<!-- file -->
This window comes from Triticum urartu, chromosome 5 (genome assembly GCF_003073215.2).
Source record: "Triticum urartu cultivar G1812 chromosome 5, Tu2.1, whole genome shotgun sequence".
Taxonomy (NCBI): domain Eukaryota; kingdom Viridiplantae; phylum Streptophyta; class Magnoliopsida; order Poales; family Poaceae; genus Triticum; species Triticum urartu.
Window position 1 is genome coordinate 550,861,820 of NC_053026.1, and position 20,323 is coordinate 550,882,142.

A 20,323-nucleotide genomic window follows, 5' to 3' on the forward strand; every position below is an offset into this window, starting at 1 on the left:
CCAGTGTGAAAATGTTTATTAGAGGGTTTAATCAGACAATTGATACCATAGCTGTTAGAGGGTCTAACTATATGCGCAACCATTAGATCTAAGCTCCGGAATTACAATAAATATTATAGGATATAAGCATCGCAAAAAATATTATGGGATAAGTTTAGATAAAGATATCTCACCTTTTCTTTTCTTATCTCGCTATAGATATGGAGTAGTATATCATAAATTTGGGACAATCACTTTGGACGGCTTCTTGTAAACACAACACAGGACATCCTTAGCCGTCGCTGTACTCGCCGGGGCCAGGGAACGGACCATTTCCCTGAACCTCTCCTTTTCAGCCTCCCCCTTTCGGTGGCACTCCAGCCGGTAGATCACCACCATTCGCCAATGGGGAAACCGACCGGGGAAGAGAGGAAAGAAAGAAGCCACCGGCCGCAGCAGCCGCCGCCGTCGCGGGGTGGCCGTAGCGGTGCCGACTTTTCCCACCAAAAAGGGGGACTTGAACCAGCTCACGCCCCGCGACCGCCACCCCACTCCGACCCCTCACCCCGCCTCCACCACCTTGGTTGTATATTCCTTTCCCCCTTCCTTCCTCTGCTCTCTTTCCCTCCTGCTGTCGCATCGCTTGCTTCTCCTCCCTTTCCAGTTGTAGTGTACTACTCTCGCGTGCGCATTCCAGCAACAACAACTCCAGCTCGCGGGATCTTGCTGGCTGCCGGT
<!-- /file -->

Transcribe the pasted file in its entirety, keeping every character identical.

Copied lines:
This window comes from Triticum urartu, chromosome 5 (genome assembly GCF_003073215.2).
Source record: "Triticum urartu cultivar G1812 chromosome 5, Tu2.1, whole genome shotgun sequence".
Taxonomy (NCBI): domain Eukaryota; kingdom Viridiplantae; phylum Streptophyta; class Magnoliopsida; order Poales; family Poaceae; genus Triticum; species Triticum urartu.
Window position 1 is genome coordinate 550,861,820 of NC_053026.1, and position 20,323 is coordinate 550,882,142.

A 20,323-nucleotide genomic window follows, 5' to 3' on the forward strand; every position below is an offset into this window, starting at 1 on the left:
CCAGTGTGAAAATGTTTATTAGAGGGTTTAATCAGACAATTGATACCATAGCTGTTAGAGGGTCTAACTATATGCGCAACCATTAGATCTAAGCTCCGGAATTACAATAAATATTATAGGATATAAGCATCGCAAAAAATATTATGGGATAAGTTTAGATAAAGATATCTCACCTTTTCTTTTCTTATCTCGCTATAGATATGGAGTAGTATATCATAAATTTGGGACAATCACTTTGGACGGCTTCTTGTAAACACAACACAGGACATCCTTAGCCGTCGCTGTACTCGCCGGGGCCAGGGAACGGACCATTTCCCTGAACCTCTCCTTTTCAGCCTCCCCCTTTCGGTGGCACTCCAGCCGGTAGATCACCACCATTCGCCAATGGGGAAACCGACCGGGGAAGAGAGGAAAGAAAGAAGCCACCGGCCGCAGCAGCCGCCGCCGTCGCGGGGTGGCCGTAGCGGTGCCGACTTTTCCCACCAAAAAGGGGGACTTGAACCAGCTCACGCCCCGCGACCGCCACCCCACTCCGACCCCTCACCCCGCCTCCACCACCTTGGTTGTATATTCCTTTCCCCCTTCCTTCCTCTGCTCTCTTTCCCTCCTGCTGTCGCATCGCTTGCTTCTCCTCCCTTTCCAGTTGTAGTGTACTACTCTCGCGTGCGCATTCCAGCAACAACAACTCCAGCTCGCGGGATCTTGCTGGCTGCCGGT